We next applied our signal layer extraction methods on these samples. Both methods seem to yield good quality, and rather similar, 2D images of cell contours from the epidermal layer (Fig. 4j–o). This is in principle very close to reality for the relatively flat samples such as cotyledon pavement cells. Indeed, due to the geometry of this type of sample, both procedures should produce roughly the same output. In contrast, a closer look in the case of the hypocotyl and the shoot apical meristem reveals visual differences. For instance, the output in Fig. 4k (SurfCut) is wider than that in Fig. 4n (MGX), and this is directly due to the difference in signal extraction method (see Fig. 3). In principle, the method using MGX is more accurate, especially on very curved samples, and the MGX environment allows many more analyses. However, if cell contour extraction is the sole priority and the sample geometry is not too complex (see limitations of the 2D SurfCut method in Fig. 6), the current version of MGX still has the drawback to require a specific graphics card and to be rather complex to automatize for batch analyses. SurfCut is less accurate because it does not crop the signal perpendicular to its surface but simply in the Z direction. Therefore, as exemplified above, the associated error can become important for samples with high curvature. In contrast to MGX, the SurfCut-based workflow has the advantage to be much simpler to use and outputs rather similar results as MGX in many cases, the main limitation being the curvature of the sample (see Figs. 3 and 6). In addition, it is much easier for a biologist with little or no knowledge of programming to automatize in order to run in batch on multiple samples without manual processing (see Additional file 2). Last, SurfCut can be run with Fiji, a widely-used image processing software that does not require a specific graphics card.
Quantitative comparison of MGX and SurfCut cell contour extraction with cotyledon pavement cell shape analysis
Because we found that the two methods output qualitatively rather similar results in the flat regions of our samples, we decided to compare the methods in a more quantitative way. We decided to first focus on cotyledon pavement cells because the output differences were hardly noticeable by eye, contrary to the hypocotyl and the shoot apical meristem. In order to test this, we used a set of eight 3D confocal stacks of cotyledon pavement cells that we processed with both methods to obtain 8 2D images of cell contours as described above. We then used the ImageJ plugin “PaCeQuant”  to obtain the corresponding cell shape descriptors. As mentioned earlier, this plugin carries out very efficient cell segmentation from 2D images and can compute 27 different shape features based on global, contour-based, skeleton-based, and PC-specific features such as area, perimeter, length, or width.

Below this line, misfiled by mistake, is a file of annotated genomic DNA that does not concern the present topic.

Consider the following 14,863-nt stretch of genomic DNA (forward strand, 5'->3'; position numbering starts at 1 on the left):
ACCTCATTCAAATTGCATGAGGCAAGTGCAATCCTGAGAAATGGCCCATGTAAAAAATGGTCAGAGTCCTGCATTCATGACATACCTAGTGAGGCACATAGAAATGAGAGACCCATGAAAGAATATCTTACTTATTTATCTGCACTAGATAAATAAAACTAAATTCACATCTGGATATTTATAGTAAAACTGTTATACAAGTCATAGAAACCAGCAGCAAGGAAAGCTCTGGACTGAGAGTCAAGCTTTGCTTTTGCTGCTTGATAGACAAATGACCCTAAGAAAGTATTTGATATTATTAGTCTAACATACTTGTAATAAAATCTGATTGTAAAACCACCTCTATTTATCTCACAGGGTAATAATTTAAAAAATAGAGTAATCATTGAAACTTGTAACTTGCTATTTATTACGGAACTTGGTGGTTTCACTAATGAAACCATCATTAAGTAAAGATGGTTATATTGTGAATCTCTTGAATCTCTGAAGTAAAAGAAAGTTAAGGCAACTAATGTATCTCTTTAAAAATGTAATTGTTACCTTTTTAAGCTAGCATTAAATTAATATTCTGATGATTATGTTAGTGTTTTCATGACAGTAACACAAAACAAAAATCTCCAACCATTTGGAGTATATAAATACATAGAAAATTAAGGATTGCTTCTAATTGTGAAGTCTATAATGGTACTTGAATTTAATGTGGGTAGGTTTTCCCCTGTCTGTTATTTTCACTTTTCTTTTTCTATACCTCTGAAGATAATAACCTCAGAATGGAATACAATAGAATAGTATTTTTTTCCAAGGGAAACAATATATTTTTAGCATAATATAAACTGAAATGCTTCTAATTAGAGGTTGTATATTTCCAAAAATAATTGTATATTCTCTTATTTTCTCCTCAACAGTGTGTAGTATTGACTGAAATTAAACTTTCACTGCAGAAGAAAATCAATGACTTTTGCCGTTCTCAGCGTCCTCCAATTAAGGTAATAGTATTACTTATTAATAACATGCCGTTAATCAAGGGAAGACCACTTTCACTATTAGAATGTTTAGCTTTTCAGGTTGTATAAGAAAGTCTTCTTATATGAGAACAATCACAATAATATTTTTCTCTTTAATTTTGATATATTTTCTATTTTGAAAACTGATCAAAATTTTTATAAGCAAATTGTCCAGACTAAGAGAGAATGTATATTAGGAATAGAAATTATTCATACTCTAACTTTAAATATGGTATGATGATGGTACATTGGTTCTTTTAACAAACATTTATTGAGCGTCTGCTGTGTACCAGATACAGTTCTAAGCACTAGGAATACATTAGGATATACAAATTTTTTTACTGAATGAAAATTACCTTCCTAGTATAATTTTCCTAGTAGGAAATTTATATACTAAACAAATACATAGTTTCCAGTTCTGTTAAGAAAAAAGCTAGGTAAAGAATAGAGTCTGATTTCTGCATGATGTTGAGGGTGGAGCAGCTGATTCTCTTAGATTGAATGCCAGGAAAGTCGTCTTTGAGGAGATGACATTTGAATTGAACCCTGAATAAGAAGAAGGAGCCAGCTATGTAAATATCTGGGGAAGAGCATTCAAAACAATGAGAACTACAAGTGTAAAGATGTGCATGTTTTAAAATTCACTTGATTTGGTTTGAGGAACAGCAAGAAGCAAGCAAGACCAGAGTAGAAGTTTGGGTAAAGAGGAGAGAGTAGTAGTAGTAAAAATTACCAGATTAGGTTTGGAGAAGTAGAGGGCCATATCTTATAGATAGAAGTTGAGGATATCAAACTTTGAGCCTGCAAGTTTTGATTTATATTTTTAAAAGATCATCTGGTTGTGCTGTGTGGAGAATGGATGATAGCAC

First, we compared the number of segmented cells after cell contour extraction using both methods, as well as with manual counting. From the 8 images, we manually counted 352 cells, while PaCeQuant segmentation following the MGX-based method allowed us to detect a total of 332 cells (Fig. 5a, c, e), and PaCeQuant segmentation following the SurfCut macro allowed us to detect a total of 318 cells (Fig. 5b, d, e). Compared to the manual count, this represents 94% of detected cells for MGX and 90% for SurfCut. Thus, both methods output rather similar results. However, both methods did not seem to allow 100% of cell detection. After closer examination, we could identify that most of the difference with the manual counting results from the filtering out of small cell (< 2500 pixels of the area) in the PaCeQuant segmentation algorithm, which is meant to exclude the guard cells from the analysis. This represents about 8–9% of the cells manually counted in the images. We could furthermore observe few cases of over-segmentation as well as segmentations of “incomplete cells” in the case of the MGX output. Incomplete cells are cells located at the border of the image and for which part of the cell surface is missing. These cells are in principle filtered out of the analysis by PaCeQuant to avoid bias. The MGX extraction method tends to create an artificial border (of different pixel intensity) for this type of cells because of a black margin artificially created around the image. This black margin originates from the signal extraction method: the surface being relatively convex, the signal extracted perpendicular to the surface is therefore slightly smaller in width (see Fig. 3 and Fig. 4k, n). This relative over-segmentation surprisingly makes the 2D MGX method less accurate for these cells.